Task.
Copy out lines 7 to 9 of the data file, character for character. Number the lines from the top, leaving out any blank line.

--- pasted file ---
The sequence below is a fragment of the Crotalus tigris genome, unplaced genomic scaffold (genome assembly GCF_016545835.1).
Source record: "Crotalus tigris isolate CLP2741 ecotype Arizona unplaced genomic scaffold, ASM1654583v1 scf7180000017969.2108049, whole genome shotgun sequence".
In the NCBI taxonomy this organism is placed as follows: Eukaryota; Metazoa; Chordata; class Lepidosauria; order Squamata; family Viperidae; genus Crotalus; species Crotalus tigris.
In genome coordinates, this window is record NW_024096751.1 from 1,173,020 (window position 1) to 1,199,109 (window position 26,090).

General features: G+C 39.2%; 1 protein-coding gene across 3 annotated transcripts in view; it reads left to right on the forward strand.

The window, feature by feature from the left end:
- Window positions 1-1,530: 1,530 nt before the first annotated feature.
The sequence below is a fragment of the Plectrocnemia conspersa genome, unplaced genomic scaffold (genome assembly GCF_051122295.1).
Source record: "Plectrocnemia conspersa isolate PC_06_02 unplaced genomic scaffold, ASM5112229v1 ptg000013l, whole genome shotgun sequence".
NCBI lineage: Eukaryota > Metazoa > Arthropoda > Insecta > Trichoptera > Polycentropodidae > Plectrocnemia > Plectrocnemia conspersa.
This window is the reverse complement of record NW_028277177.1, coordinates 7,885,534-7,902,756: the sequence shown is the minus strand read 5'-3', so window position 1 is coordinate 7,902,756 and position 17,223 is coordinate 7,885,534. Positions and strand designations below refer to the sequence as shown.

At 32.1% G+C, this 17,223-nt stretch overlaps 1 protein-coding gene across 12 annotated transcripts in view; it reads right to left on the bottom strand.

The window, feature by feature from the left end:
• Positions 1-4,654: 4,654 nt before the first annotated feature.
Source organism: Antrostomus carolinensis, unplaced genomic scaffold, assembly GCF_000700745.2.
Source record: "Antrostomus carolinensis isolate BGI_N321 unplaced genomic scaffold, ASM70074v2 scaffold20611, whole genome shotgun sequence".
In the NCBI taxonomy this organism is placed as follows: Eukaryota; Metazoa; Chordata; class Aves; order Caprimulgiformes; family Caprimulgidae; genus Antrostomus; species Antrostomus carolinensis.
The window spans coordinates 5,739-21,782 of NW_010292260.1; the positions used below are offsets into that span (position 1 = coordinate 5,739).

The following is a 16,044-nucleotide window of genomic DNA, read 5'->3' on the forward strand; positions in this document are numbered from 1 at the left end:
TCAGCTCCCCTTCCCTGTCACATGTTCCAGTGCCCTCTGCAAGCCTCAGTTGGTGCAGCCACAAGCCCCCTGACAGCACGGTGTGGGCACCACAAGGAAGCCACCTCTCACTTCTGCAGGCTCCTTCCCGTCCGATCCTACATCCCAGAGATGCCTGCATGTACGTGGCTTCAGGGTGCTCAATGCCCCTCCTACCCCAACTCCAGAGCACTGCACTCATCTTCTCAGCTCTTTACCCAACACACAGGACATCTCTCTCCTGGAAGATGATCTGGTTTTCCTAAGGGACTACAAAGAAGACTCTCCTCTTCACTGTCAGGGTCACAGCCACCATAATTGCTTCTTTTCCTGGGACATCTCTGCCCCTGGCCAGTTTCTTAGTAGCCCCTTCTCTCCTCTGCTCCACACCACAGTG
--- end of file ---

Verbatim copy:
- Window positions 1-1,530: 1,530 nt before the first annotated feature.
The sequence below is a fragment of the Plectrocnemia conspersa genome, unplaced genomic scaffold (genome assembly GCF_051122295.1).
Source record: "Plectrocnemia conspersa isolate PC_06_02 unplaced genomic scaffold, ASM5112229v1 ptg000013l, whole genome shotgun sequence".